Abu Qatada arrested over 'bail breach'
Radical cleric Abu Qatada has been arrested for allegedly breaching his bail conditions, days before a new government bid to have him deported.
He was arrested by UK Border Agency officials on Friday, a day after raids in London by counter-terrorism police.
Officers searched two homes and a search of a third property was ongoing.
On Monday, the government will go to the Court of Appeal in a bid to overturn a judge's decision to allow Abu Qatada to stay in the UK.
A Home Office spokesman said: "The UK Border Agency arrested a 52-year-old man from north London for alleged breaches of his bail conditions imposed by the Special Immigration Appeals Commission (Siac)."
He added the case would be considered by Siac at the earliest opportunity.
Abu Qatada's strict bail conditions include only being allowed out of his house between 08:00 and 16:00, having to wear an electronic tag, and being restricted in who he meets.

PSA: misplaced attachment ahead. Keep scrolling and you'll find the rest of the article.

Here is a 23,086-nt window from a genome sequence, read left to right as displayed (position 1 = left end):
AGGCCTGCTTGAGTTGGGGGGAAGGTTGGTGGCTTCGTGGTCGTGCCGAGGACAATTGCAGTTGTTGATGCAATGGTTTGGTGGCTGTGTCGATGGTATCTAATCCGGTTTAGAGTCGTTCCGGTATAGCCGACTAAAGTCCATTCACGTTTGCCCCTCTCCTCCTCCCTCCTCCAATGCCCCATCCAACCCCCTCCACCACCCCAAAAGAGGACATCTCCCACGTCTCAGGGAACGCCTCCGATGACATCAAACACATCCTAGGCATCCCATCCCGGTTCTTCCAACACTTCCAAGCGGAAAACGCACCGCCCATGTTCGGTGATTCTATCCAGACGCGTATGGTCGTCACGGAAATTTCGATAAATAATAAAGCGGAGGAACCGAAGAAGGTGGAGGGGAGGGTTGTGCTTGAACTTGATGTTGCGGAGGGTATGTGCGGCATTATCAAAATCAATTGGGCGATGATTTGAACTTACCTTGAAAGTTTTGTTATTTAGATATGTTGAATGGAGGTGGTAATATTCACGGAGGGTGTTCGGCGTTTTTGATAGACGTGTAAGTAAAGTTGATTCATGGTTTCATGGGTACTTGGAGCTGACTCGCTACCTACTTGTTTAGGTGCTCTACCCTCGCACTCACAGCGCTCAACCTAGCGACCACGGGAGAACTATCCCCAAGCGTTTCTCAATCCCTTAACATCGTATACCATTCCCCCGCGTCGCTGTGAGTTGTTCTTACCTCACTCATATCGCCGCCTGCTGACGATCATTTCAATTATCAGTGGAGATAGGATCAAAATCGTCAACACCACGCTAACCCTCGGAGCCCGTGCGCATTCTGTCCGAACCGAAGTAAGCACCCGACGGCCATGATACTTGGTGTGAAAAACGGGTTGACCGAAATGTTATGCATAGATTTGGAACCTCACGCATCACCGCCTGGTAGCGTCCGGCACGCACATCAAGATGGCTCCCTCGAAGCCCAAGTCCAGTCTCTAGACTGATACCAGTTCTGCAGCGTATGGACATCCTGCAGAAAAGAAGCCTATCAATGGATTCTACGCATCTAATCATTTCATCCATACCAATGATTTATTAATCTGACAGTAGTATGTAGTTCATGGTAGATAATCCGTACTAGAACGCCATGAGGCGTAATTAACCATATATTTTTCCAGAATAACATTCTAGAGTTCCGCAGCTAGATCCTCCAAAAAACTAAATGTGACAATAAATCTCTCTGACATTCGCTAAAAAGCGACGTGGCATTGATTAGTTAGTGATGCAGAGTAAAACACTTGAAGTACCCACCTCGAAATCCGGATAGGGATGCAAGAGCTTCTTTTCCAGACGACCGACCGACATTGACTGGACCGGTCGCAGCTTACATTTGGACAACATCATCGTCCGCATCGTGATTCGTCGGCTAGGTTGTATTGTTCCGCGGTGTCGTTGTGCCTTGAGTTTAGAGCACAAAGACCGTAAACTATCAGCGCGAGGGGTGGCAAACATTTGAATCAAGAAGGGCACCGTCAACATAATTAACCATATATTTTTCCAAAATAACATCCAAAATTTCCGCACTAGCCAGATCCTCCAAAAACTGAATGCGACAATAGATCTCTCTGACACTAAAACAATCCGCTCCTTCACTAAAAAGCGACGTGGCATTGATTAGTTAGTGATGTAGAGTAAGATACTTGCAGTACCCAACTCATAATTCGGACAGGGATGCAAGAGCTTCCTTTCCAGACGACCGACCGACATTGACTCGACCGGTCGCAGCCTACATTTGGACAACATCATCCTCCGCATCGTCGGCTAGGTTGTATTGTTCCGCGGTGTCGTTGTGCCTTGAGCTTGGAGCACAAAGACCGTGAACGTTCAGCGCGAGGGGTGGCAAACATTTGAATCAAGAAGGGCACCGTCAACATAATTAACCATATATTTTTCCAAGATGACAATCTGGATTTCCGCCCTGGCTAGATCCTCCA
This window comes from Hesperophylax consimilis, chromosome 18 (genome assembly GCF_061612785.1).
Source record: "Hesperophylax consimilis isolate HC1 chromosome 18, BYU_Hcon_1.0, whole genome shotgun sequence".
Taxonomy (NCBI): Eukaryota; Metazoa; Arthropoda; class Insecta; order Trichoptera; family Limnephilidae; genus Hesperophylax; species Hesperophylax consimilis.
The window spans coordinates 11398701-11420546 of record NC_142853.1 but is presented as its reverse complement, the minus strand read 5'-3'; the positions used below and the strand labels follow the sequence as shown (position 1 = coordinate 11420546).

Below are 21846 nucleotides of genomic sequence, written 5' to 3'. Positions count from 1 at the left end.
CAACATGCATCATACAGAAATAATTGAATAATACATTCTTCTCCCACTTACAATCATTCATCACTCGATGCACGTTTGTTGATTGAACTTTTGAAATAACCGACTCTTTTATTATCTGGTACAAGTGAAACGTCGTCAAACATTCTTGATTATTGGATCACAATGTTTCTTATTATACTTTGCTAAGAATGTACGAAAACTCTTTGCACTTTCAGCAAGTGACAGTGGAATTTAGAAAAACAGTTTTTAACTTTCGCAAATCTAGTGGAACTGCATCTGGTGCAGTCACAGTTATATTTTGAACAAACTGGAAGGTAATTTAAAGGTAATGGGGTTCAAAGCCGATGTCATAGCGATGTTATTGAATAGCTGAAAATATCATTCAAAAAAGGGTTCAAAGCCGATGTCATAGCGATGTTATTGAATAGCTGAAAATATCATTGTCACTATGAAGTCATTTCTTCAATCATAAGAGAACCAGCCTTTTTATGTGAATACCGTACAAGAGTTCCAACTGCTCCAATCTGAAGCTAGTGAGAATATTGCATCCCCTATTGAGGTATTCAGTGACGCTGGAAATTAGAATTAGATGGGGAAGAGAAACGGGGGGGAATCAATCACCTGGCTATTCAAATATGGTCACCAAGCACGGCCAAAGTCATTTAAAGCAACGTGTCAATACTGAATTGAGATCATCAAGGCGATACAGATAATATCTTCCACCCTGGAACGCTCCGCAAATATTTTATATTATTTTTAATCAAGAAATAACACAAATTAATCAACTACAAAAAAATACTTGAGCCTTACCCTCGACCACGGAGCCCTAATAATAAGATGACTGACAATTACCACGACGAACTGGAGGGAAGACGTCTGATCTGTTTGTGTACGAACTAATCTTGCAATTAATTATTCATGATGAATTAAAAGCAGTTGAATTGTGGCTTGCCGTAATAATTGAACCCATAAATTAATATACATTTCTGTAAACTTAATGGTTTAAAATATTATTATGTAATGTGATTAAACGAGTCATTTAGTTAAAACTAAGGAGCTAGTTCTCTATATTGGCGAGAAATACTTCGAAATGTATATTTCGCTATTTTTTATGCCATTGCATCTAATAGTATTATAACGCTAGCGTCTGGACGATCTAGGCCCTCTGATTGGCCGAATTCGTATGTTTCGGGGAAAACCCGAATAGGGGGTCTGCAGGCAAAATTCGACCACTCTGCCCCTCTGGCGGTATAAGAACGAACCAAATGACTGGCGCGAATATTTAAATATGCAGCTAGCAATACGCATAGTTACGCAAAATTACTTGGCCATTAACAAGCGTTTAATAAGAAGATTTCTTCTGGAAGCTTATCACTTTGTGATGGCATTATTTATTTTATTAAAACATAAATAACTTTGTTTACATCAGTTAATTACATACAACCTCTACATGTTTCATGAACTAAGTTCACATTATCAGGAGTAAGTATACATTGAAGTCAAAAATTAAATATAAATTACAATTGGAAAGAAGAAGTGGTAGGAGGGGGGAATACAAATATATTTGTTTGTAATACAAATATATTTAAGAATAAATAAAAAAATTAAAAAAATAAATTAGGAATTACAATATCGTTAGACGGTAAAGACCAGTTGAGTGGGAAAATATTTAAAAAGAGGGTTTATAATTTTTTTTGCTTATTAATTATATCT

No arrests have been made in connection with the counter-terrorism operation.
Abu Qatada's bail conditions
- Tagged and allowed out of his home only between 08:00 and 16:00
- Banned from travelling on the Tube, or by train, car, motorbike or bus
- Banned from contacting a number of named individuals
- Only family members, his lawyer, emergency workers and social workers can enter his home without approval
- Banned from using mobile phones, computers and other devices
- Banned from attending mosques, leading prayers and giving lectures
- Needs approval to take a job or enrol on a course
- Allowed one bank account and must surrender his passport
A Metropolitan Police spokesman said: "Searches at a residential address in north-west London, a residential address in west London and a business address in north-west London have been completed.
"A search at a residential address in north-west London is ongoing."
Abu Qatada has been found guilty of terrorism offences in his absence in Jordan, where he faces a retrial for allegedly conspiring to cause explosions targeting Western and Israeli targets before the year 2000.
But Siac ruled that Jordan had not proved Abu Qatada's retrial would be free of evidence obtained by torture.
Home Secretary Theresa May will challenge this decision in front of three Court of Appeal judges led by Lord Dyson, the Master of the Rolls, on Monday.
Abu Qatada, 52, was granted bail following the decision by the Siac judges in November last year and released from Long Lartin prison in Worcestershire.